The Bible doesn't tell us the exact day of the week when Jesus was crucified, but the two most widely accepted views are that it was either Wednesday or Friday. Some people find a compromise by saying He was crucified on a Thursday. Speaking of Himself, Jesus said, "For as Jonah was three days and three nights in the belly of a huge fish, so the Son of Man will be three days and three nights in the heart of the earth" (Matthew 12:40). So we DO know there were three days between Jesus' crucifixion and His resurrection, but which specific days this time period spanned is up for debate.
There's also some disagreement as to what counts as "three days" in the key passages that speak of Christ's resurrection. The Jewish mindset of the time was that even partial days would still be counted as one day. Also, some translations use "on the third day" for those verses, but not all do. Not to mention that not everybody agrees that "on the third day" is even a proper translation for those verses. Mark 8:31 actually says Jesus would be resurrected "after" three days. Depending on which argument is being made, the definition of "three days" gets stretched different ways.
Those who argue for the crucifixion happening on a Friday use that Jewish mindset of the time we mentioned, which makes the definition of "day" kind of variable. So if Jesus was in the grave for part of Friday, all of Saturday, then part of Sunday, this could be counted as three days.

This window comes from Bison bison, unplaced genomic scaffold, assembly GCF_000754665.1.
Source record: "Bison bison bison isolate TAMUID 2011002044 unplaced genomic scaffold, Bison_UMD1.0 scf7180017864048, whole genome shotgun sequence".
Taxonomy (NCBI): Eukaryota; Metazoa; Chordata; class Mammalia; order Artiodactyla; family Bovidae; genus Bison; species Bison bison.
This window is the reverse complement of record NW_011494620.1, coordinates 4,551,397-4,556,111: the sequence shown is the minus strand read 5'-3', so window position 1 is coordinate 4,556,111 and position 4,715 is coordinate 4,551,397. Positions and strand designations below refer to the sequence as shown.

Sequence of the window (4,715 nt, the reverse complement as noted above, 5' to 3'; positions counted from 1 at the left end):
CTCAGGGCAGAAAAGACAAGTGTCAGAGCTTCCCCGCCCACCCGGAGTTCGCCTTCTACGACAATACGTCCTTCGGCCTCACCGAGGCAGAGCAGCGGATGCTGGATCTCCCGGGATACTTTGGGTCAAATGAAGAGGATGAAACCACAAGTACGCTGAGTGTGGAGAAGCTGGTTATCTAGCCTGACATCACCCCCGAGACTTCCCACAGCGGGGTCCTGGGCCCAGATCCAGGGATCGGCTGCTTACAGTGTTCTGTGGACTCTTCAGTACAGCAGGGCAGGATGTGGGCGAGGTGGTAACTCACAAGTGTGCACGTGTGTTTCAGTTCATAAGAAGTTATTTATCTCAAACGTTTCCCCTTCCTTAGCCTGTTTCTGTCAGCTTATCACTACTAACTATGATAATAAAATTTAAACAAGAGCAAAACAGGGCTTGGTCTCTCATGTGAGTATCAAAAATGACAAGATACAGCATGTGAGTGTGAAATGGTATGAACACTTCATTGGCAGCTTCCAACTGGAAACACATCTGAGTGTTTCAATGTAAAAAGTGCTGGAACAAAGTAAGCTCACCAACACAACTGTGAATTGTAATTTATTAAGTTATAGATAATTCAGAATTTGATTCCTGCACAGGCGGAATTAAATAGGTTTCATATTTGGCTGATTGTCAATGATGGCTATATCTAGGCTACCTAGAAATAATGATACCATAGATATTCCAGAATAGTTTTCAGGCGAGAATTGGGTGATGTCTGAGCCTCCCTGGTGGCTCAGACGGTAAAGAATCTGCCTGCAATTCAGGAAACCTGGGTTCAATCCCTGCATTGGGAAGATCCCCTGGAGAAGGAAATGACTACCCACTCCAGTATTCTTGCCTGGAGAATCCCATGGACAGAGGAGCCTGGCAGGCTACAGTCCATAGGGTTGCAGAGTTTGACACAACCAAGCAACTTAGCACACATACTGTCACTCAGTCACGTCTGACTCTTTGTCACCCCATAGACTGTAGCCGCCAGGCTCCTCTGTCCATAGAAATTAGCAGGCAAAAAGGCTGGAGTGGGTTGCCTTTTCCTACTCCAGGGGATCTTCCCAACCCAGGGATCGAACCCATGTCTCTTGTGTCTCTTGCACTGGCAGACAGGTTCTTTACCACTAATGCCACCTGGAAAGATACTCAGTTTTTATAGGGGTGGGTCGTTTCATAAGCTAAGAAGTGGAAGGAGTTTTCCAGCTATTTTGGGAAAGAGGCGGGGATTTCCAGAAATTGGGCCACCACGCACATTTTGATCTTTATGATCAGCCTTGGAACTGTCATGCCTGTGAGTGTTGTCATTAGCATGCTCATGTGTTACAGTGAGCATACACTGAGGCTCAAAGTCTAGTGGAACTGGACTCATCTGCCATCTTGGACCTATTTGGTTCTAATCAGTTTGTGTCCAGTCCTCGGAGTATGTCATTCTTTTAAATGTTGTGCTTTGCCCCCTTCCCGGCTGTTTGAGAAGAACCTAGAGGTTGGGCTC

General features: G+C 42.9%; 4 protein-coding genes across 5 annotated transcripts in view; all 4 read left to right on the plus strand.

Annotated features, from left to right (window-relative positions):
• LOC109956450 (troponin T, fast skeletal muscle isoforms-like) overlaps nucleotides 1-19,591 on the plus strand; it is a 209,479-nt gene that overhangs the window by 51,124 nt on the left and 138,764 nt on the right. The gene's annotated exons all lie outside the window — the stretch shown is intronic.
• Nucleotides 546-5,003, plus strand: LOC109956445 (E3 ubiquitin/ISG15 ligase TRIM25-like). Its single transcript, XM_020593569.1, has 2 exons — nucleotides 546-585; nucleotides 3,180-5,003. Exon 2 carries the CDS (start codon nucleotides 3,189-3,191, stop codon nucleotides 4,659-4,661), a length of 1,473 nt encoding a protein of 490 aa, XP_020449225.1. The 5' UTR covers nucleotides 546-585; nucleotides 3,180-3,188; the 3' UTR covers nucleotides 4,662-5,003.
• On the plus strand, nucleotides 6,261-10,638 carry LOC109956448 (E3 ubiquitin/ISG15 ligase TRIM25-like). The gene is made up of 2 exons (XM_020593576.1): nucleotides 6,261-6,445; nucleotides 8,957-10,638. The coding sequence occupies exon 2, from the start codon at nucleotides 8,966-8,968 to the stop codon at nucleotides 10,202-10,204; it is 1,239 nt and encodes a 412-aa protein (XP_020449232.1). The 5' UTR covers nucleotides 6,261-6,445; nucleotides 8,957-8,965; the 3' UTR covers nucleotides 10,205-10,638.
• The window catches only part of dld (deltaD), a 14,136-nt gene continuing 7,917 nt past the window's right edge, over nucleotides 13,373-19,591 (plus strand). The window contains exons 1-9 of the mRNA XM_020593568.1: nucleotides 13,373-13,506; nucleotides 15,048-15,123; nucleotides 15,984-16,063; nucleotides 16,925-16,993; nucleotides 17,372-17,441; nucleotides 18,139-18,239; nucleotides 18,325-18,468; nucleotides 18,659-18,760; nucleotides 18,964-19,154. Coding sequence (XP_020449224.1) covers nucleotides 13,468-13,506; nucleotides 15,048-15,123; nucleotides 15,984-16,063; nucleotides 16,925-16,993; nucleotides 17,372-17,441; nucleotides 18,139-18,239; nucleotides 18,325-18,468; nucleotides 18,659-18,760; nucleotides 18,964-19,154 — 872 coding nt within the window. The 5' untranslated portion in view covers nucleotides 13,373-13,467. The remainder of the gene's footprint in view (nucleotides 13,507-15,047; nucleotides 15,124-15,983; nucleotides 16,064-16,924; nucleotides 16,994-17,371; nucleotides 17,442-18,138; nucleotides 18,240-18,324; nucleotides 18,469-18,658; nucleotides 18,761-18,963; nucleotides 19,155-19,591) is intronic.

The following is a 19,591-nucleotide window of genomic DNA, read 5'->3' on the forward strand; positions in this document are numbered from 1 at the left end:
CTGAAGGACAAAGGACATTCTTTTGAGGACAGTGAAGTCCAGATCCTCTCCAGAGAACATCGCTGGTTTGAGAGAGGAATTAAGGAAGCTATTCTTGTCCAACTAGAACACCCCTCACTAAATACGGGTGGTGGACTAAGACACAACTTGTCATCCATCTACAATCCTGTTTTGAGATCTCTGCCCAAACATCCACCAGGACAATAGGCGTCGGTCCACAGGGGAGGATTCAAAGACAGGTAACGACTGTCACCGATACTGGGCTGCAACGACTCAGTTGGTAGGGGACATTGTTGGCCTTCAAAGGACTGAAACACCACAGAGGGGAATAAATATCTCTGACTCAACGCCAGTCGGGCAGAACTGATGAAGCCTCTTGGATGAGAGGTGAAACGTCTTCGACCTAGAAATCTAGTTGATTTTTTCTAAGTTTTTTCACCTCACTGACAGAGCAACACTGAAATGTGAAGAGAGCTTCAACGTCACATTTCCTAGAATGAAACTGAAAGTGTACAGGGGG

One passage that supports a Friday crucifixion is Mark 15:42, which says that Jesus was crucified "the day before the Sabbath." If this referred to the weekly Sabbath (observed on Saturdays), then that would make the crucifixion Friday.
Other Scriptures which may point to a Friday crucifixion are Matthew 16:21 and Luke 9:22. Both passages say that Jesus would be resurrected "on the third day." That means He would have been raised on actual day 3 and not in the grave for a full three days and nights.
Those who argue for a Thursday crucifixion use an extended interpretation for "three days." For example: Let's say you see your friend after school on Monday, but then he's absent every day until you see him Thursday morning. You might say, "I haven't seen you in three days!" even though technically it's only been 60 hours (2.5 days). If Jesus was crucified on Thursday evening, then this would explain how they could call it three days.
Also, proponents of a Thursday crucifixion say there are just too many events that happen between Jesus' burial and His resurrection for it to have all happened between Friday and Sunday—basically one 24-hour period plus two partial days. Some have counted up to 20 events that occur within the timeframe— one of those days being the Sabbath (Saturday), during which Jews were commanded to rest. Having an extra day or two would solve the timing problem.
The Wednesday argument says that Jews observed TWO Sabbaths that week because of Passover (Mark 15:42; Luke 23:52-54). The Old Testament gives evidence of Passover's high holy days being referred to as "Sabbath" days even though they were not the seventh day of the week. (See Leviticus 16:29-31, 23:24-32, 39.) The first Sabbath would have happened on the evening of the crucifixion. The second Sabbath would have been the regular weekly Sabbath.
Mark 16:1 tells us that the women purchased spices "when the Sabbath was passed," then Luke 23:56 continues the story by saying that, after they prepared the spices, they rested "on the Sabbath." How could they purchase spices after the Sabbath and then prepare them before the Sabbath? If there were two Sabbaths, then they could. They wouldn't have made purchases ON the Sabbath because that would be breaking God's command to rest.